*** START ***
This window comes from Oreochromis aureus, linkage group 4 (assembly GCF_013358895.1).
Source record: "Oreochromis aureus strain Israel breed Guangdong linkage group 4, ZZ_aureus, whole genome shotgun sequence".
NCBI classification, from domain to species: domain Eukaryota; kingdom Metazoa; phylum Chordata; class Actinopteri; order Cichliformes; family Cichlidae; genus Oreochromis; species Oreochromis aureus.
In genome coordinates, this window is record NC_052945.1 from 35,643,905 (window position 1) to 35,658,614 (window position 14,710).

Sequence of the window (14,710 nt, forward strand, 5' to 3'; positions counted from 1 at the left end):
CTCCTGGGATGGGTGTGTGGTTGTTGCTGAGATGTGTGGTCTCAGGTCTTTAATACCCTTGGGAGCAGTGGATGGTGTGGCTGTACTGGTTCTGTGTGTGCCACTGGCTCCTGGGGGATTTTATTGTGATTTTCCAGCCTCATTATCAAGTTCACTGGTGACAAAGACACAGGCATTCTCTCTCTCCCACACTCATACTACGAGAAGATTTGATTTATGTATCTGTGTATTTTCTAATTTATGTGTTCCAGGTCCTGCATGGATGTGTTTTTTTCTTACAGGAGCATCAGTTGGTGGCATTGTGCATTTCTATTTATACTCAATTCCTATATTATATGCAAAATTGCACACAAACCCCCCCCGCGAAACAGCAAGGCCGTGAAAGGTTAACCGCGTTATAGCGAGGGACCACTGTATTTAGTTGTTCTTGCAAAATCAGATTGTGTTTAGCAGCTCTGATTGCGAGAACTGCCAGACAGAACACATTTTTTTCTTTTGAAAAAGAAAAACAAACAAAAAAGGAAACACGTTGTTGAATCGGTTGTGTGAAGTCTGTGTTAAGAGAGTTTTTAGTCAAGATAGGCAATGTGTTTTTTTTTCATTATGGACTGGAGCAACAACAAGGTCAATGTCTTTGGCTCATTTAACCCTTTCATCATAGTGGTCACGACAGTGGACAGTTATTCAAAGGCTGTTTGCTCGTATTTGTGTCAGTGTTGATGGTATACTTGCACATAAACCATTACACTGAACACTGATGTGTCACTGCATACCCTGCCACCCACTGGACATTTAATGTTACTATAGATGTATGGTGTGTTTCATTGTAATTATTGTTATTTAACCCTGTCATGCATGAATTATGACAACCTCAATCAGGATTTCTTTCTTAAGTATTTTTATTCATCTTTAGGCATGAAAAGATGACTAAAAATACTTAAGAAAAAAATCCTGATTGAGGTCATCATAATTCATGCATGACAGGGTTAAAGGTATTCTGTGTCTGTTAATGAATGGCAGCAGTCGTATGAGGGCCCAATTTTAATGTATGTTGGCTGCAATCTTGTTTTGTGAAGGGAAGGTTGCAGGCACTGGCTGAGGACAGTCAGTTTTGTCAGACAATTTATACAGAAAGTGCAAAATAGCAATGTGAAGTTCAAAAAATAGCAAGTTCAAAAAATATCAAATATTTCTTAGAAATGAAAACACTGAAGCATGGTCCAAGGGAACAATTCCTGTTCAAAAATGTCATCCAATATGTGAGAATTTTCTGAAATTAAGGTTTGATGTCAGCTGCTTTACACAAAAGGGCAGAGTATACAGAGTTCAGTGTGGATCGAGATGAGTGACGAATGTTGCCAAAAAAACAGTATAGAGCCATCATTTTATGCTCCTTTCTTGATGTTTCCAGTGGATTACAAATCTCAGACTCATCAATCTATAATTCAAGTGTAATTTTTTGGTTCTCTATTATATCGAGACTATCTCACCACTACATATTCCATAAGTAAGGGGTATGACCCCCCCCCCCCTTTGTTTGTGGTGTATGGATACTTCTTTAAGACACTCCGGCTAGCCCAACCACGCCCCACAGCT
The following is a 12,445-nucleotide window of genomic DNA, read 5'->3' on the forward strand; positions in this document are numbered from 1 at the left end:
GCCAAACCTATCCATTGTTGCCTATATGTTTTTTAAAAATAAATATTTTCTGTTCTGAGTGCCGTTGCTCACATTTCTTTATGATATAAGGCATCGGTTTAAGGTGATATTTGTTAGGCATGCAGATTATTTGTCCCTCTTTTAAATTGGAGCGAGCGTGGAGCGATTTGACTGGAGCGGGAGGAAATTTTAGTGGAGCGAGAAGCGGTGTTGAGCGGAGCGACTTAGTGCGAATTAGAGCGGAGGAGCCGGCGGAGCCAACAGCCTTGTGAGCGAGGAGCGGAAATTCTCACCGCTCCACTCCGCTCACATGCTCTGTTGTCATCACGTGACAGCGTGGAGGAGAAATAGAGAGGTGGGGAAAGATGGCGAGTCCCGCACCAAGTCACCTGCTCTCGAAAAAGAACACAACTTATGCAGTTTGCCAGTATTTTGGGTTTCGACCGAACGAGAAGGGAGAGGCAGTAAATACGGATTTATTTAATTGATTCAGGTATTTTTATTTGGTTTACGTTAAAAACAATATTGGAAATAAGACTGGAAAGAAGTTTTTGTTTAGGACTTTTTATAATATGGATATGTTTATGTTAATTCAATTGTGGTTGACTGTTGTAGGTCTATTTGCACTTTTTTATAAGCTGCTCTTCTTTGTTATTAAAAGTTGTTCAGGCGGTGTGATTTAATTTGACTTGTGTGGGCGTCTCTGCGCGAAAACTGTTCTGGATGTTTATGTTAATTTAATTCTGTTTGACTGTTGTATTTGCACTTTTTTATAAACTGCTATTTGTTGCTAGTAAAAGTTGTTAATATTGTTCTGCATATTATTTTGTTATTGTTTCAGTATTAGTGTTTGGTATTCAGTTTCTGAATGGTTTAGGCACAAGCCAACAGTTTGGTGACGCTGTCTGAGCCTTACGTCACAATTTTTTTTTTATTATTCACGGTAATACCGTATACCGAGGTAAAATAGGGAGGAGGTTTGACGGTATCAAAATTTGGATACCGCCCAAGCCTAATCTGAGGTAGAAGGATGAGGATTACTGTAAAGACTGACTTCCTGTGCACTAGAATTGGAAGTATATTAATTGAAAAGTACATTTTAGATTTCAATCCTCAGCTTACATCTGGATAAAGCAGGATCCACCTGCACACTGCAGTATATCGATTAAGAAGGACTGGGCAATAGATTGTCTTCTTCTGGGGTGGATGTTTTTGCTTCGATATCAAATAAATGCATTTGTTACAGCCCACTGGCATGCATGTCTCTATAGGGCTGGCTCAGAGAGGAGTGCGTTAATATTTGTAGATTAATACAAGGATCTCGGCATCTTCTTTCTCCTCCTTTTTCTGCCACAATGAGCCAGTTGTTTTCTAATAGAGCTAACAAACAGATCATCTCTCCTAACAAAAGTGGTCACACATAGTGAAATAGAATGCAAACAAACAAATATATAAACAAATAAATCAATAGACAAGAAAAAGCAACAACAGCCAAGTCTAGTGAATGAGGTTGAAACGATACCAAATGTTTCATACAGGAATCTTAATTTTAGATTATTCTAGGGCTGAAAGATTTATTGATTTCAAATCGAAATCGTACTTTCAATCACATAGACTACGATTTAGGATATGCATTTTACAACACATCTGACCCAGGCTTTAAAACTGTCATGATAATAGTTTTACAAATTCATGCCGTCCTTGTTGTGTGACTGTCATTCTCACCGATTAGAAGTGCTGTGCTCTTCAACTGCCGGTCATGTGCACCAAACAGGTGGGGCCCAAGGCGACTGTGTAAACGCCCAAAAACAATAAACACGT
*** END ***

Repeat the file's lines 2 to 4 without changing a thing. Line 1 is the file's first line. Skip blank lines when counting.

Source record: "Oreochromis aureus strain Israel breed Guangdong linkage group 4, ZZ_aureus, whole genome shotgun sequence".
NCBI classification, from domain to species: domain Eukaryota; kingdom Metazoa; phylum Chordata; class Actinopteri; order Cichliformes; family Cichlidae; genus Oreochromis; species Oreochromis aureus.
In genome coordinates, this window is record NC_052945.1 from 35,643,905 (window position 1) to 35,658,614 (window position 14,710).